The last week has been a contrast of happiness and sadness. We said goodbye to good friends moving back to the U.S. and said hello to another. He set his fresh footprints into the Israeli life he is about to lead. On Thursday I woke up and went to a family funeral and then ended my evening by celebrating the impending nuptials of a good friend. I am used to this sort of lifestyle, the schizophrenic altitude of life. One eye smiling and one eye crying.
Today, I woke up and celebrated a new birth, and welcomed him to the tribe. And then I went to Tel Aviv and met the saddest man on earth.
Sitting in a cafe, I caught up with the founders of the Girlfriends of Fallen Soldiers group. Two women, who carried me on their backs during the toughest time in my life. A couple of hours later, a young man joined us. Half Israeli, who grew up in Finland. His live-in girlfriend was killed six months ago in the Carmel forest fire.
Sitting at the table, I cried with him. His pain washed over us and all I could do was try to stick my hand into his darkness. I tried too hard to avoid the clichéd phrases of “be strong” and “it’ll be ok”. I couldn’t promise him anything. But all I could do is let him know that I myself knew what it was like to be lost. “There is a light at the end of the tunnel” I told him. “Unfortunately, I don’t know how long the tunnel will be for you.”
I left the meeting distraught. Shaken. His heart was cut in half and I saw the dim glow that was once his life. He was trying to hold himself together and the threads were snapping. Leaving him hanging in the lonely abyss of grief.
He told us that people thought he should be better by now, six months later. How his family wanted him to be happy now, find someone new. Their good intentions were making him even lonelier, more lost. Helpless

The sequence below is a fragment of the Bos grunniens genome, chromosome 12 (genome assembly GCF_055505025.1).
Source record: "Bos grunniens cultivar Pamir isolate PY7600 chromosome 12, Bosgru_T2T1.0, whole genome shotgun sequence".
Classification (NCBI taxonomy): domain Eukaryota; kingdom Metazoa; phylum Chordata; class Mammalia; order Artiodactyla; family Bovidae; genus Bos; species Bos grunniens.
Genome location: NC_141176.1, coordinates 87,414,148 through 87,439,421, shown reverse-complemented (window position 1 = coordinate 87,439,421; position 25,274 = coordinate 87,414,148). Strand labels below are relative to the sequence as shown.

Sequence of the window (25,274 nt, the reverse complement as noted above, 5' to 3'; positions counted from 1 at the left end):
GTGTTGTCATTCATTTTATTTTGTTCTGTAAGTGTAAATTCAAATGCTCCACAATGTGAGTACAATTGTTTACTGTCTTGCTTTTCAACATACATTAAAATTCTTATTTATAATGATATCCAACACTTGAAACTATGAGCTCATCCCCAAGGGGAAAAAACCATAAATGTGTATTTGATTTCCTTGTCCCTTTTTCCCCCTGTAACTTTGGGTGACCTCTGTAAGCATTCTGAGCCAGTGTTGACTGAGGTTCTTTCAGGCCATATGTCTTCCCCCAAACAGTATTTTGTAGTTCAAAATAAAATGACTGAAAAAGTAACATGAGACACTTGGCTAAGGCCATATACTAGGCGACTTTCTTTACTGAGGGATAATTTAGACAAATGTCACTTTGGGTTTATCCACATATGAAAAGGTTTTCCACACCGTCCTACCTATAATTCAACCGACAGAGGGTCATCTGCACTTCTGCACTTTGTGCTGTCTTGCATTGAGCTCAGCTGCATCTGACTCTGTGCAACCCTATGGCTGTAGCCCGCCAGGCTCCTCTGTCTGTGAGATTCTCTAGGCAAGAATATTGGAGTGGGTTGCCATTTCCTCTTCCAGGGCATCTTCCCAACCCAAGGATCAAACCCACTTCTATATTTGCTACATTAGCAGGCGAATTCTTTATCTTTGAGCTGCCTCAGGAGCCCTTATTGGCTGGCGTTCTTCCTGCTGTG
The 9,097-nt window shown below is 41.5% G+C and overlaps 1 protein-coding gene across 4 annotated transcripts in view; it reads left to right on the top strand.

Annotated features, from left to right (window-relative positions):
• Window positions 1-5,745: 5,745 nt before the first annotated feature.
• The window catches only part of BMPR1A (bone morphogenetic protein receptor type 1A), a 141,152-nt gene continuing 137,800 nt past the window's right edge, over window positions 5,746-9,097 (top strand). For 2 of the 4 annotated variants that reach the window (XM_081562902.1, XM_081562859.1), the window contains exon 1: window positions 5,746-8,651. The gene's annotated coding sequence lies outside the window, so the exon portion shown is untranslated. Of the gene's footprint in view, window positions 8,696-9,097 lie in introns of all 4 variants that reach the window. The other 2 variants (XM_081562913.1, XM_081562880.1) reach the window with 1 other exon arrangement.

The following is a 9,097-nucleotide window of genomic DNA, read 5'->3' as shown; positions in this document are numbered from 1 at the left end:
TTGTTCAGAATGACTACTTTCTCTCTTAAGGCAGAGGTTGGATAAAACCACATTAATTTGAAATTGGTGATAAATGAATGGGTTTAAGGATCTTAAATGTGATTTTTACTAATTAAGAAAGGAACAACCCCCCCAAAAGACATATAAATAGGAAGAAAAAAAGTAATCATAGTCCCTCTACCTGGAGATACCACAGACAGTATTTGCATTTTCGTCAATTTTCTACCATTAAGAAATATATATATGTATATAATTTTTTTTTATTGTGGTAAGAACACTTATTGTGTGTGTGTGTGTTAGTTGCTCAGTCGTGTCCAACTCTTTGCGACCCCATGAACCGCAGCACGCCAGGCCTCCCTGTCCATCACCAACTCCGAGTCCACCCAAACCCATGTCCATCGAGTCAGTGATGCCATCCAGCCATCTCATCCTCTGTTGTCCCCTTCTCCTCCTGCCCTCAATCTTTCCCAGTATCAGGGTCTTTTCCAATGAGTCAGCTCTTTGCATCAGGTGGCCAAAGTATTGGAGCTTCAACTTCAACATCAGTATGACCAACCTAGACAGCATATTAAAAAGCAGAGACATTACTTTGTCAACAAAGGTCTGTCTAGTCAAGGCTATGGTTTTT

What people forget is that this is not a breakup. When we lose our partner in this fashion, more often we lose them when our love for them is at its peak. That loss will forever scar us, even when we do find happiness and love again.
The Huzzy decided to fly this evening last minute to be with his family as they mourn the loss of his uncle, his mother’s younger brother. My heart was tight to let him go, the world is unexpected and seeing the young man today in his sorrow unearthed my deepest fears. There is a tremor of panic if my husband is not safe by my side, breathing softly next to me in bed. The death of David’s uncle reminded me of the wave that crashed upon me when my own father passed, and then today, my heart became flooded with the grief of lost love. This week, I am reliving my losses in third person. Witnessing and mourning with those who have lost.
Today I was reminded of the rawness of pain, and how we learn to live with that hurt, only to have it slam into you when you least expect it.
Life, I am aware of you. I can feel you with all of my senses.
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